Rustin deserves acknowledgement for bringing attention to a forgotten hero, Bayard Rustin. He was one of the very few openly gay figures in the civil rights movement, an influential advisor and strategist for leaders like Martin Luther King Jr. and the principal architect of the historic March on Washington in 1963.
Colman Domingo’s portrayal of Rustin is staggeringly good, and the film touches upon several pertinent issues. Even then, this George C. Wolfe directorial, produced by Barack and Michelle Obama, is marred by uneven direction and an imbalanced screenplay—by Julian Breece and Dustin Lance Black—that fails to provide the necessary gravitas to the monumental events surrounding Rustin. The film’s focus on Rustin entirely overshadows the larger historical context, diluting the momentous feeling of it all.
The film begins with the note that the US Supreme Court ruled segregation unconstitutional in 1954, followed by a montage of black folk (primarily women) and white allies being harassed by white supremacists. We have Ruby Bridges jauntily walking to school surrounded by heavily armoured men there for her protection, as well as Elizabeth Eckford of the Little Rock Nine group being heckled by anti-integration students like Hazel Bryan Massery. These are powerful images from history that show that social stigma remained despite law changes. Something society struggles with to this day.
However, this sets the tone for how the story will unfold in Rustin. Immediately after this assortment of historical snapshots, we are introduced to a cascade of characters who all played pivotal roles in making the moment that would lead to King’s colossal ‘I Have A Dream’ speech, which arrives towards the end of the film without offering much catharsis vexingly enough.
The largest peaceful protest to date, the march drew over 250,000 participants of all genders, colours, races, and religions. However, this fundamental message and core philosophy of Rustin’s—that any peace worth having cannot be acquired through violence—is reduced to clichéd dialogues and scenes throughout. Even the internal conflicts in the movement, ranging from personal politics, gender divide, and the exclusion of notable female pioneers of the civil rights movement, are treated as throwaway issues that get resolved without much friction or effort.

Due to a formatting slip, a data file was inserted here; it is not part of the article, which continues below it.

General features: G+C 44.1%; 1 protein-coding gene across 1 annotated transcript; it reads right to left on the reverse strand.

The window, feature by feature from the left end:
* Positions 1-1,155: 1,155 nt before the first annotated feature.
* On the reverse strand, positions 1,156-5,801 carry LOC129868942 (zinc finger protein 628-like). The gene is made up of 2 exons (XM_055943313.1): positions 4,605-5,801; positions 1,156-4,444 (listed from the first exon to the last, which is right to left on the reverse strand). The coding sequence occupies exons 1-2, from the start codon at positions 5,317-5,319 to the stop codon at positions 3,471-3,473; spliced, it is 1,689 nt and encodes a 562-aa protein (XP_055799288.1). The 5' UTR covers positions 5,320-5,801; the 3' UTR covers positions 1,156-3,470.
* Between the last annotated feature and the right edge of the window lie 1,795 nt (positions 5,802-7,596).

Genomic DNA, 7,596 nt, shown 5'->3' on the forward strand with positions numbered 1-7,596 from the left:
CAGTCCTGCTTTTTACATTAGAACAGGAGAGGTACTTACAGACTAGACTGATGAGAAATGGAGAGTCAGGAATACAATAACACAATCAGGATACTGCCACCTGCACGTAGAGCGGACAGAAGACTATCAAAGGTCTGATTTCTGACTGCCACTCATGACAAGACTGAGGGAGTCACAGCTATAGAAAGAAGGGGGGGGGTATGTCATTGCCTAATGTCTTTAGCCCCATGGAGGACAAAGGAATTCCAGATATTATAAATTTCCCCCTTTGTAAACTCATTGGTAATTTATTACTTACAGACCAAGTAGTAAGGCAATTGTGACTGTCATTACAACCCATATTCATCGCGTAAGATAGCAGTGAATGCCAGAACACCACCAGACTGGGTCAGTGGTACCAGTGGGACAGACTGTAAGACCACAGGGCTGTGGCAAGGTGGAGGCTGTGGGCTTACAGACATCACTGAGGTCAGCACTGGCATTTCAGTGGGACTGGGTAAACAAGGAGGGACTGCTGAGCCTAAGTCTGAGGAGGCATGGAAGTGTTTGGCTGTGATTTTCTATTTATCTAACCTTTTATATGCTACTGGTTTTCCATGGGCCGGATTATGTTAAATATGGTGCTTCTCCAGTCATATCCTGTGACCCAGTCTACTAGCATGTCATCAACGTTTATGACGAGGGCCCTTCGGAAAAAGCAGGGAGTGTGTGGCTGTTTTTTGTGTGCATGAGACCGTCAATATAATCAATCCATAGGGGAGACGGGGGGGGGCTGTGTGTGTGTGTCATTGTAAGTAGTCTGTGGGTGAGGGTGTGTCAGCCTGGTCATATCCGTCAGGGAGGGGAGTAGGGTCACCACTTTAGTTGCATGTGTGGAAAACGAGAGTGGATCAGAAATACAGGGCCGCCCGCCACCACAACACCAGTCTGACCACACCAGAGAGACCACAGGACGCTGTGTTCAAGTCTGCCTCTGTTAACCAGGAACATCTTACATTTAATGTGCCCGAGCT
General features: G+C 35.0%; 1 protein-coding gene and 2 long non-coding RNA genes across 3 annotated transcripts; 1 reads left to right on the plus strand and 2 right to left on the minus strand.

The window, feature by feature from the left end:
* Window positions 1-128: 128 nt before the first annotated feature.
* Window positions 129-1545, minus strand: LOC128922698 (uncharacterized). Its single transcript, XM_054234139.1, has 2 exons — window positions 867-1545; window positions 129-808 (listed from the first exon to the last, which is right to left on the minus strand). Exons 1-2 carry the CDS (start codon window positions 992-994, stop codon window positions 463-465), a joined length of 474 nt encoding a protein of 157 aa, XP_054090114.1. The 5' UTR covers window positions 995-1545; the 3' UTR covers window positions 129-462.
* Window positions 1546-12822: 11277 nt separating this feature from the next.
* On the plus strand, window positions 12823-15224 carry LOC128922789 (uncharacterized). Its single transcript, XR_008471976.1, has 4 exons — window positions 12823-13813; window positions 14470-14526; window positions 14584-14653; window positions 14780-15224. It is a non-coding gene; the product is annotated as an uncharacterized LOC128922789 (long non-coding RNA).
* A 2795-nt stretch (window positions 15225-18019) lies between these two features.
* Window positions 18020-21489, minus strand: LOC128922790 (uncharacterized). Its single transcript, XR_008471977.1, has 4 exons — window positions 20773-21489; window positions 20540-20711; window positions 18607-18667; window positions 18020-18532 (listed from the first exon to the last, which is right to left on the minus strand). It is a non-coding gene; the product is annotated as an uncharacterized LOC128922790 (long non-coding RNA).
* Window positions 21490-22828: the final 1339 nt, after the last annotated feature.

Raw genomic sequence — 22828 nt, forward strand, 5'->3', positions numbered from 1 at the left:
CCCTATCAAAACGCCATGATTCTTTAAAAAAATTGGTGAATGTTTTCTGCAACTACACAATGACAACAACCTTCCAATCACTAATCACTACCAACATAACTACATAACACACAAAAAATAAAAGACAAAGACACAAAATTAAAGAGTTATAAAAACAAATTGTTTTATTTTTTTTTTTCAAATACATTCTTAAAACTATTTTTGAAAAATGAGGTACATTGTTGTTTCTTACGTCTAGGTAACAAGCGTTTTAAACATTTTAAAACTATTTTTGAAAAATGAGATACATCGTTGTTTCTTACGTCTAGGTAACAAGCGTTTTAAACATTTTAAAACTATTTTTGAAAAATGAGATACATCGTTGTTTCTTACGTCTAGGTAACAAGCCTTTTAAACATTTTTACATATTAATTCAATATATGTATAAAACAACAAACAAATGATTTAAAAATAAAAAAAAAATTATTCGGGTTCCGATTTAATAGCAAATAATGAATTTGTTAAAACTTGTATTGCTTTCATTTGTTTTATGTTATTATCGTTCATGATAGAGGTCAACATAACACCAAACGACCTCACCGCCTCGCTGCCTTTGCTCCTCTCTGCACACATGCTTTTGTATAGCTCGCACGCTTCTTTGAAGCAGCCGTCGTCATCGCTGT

Rustin rushes past way too much at a breakneck pace while also trying to paint a portrait of a man who may not have been perfect in his personal life but was ardently dedicated to a greater cause. But even with its unequal balancing act, the film feels like a missed opportunity that fails to delve into Rustin’s very human imperfections. Domingo elevates the movie with his performance, but there’s only so much that can do for a film that, at points, feels like a college-level play on a Netflix budget with some of its characters cosplaying in period attire. It is not surprising that the Tony-winning Wolfe brings some of his theatricality from his Broadway days, but that does not make up for the surprising lack of chutzpah in the film. Chris Rock as Roy Wilkins, former NAACP leader and Rustin’s work rival-turned-ally in the movement, particularly sticks out like a sore thumb.
Rustin and Domingo’s energetic portrayal of him deserves one watch. History has ignored this man and his contributions for long enough. But the fact that he finally gets his due in such a forgettable film is emblematic of how history forgets all the nameless, faceless lionhearts who worked tirelessly to create the ripples that ultimately shook this world.
Rustin is not a terrible film by far, but it’s a frustratingly limited one when the scope was so vast. It makes for a decent device to brush up on facts easily found on Wikipedia on pages we wouldn’t know to open because we didn’t even know what to look for. Rustin has the look and sound of a sincere Oscar-bait biopic down pat, but the execution lets us down. If Domingo is indeed nominated for any of the prestigious awards he arguably deserves, he wouldn’t be the first to do so for a performance in a mediocre movie. After all, Sandra Bullock won her Oscar for the maudlinly contrived The Blind Side.
You can watch Rustin on Netflix and catch the trailer here: